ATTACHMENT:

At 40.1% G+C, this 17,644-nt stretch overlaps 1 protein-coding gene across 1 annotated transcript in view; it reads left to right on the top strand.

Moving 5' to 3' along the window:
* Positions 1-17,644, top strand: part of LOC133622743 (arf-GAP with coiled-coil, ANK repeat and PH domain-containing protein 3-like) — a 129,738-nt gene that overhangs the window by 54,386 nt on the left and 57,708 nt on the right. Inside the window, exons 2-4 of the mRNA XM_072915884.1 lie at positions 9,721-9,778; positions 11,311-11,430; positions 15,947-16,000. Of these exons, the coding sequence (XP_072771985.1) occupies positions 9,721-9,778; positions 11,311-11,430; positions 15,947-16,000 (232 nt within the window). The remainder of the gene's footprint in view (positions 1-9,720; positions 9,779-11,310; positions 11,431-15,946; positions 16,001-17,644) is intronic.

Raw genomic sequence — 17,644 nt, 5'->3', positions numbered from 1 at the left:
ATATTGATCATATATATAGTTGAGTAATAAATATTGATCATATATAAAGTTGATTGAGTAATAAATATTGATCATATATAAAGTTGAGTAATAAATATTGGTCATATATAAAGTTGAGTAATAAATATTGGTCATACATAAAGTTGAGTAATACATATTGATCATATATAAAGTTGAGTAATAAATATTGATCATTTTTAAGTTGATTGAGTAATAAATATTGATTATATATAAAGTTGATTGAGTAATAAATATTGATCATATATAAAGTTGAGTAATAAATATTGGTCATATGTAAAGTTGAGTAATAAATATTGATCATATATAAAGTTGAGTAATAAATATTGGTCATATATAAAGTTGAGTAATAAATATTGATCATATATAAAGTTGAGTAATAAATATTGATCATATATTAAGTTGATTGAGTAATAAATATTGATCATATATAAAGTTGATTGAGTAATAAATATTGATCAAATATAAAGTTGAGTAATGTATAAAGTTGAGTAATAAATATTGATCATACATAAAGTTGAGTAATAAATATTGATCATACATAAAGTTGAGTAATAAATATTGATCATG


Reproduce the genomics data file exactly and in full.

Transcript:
At 40.1% G+C, this 17,644-nt stretch overlaps 1 protein-coding gene across 1 annotated transcript in view; it reads left to right on the top strand.

Moving 5' to 3' along the window:
* Positions 1-17,644, top strand: part of LOC133622743 (arf-GAP with coiled-coil, ANK repeat and PH domain-containing protein 3-like) — a 129,738-nt gene that overhangs the window by 54,386 nt on the left and 57,708 nt on the right. Inside the window, exons 2-4 of the mRNA XM_072915884.1 lie at positions 9,721-9,778; positions 11,311-11,430; positions 15,947-16,000. Of these exons, the coding sequence (XP_072771985.1) occupies positions 9,721-9,778; positions 11,311-11,430; positions 15,947-16,000 (232 nt within the window). The remainder of the gene's footprint in view (positions 1-9,720; positions 9,779-11,310; positions 11,431-15,946; positions 16,001-17,644) is intronic.

Raw genomic sequence — 17,644 nt, 5'->3', positions numbered from 1 at the left:
ATATTGATCATATATATAGTTGAGTAATAAATATTGATCATATATAAAGTTGATTGAGTAATAAATATTGATCATATATAAAGTTGAGTAATAAATATTGGTCATATATAAAGTTGAGTAATAAATATTGGTCATACATAAAGTTGAGTAATACATATTGATCATATATAAAGTTGAGTAATAAATATTGATCATTTTTAAGTTGATTGAGTAATAAATATTGATTATATATAAAGTTGATTGAGTAATAAATATTGATCATATATAAAGTTGAGTAATAAATATTGGTCATATGTAAAGTTGAGTAATAAATATTGATCATATATAAAGTTGAGTAATAAATATTGGTCATATATAAAGTTGAGTAATAAATATTGATCATATATAAAGTTGAGTAATAAATATTGATCATATATTAAGTTGATTGAGTAATAAATATTGATCATATATAAAGTTGATTGAGTAATAAATATTGATCAAATATAAAGTTGAGTAATGTATAAAGTTGAGTAATAAATATTGATCATACATAAAGTTGAGTAATAAATATTGATCATACATAAAGTTGAGTAATAAATATTGATCATG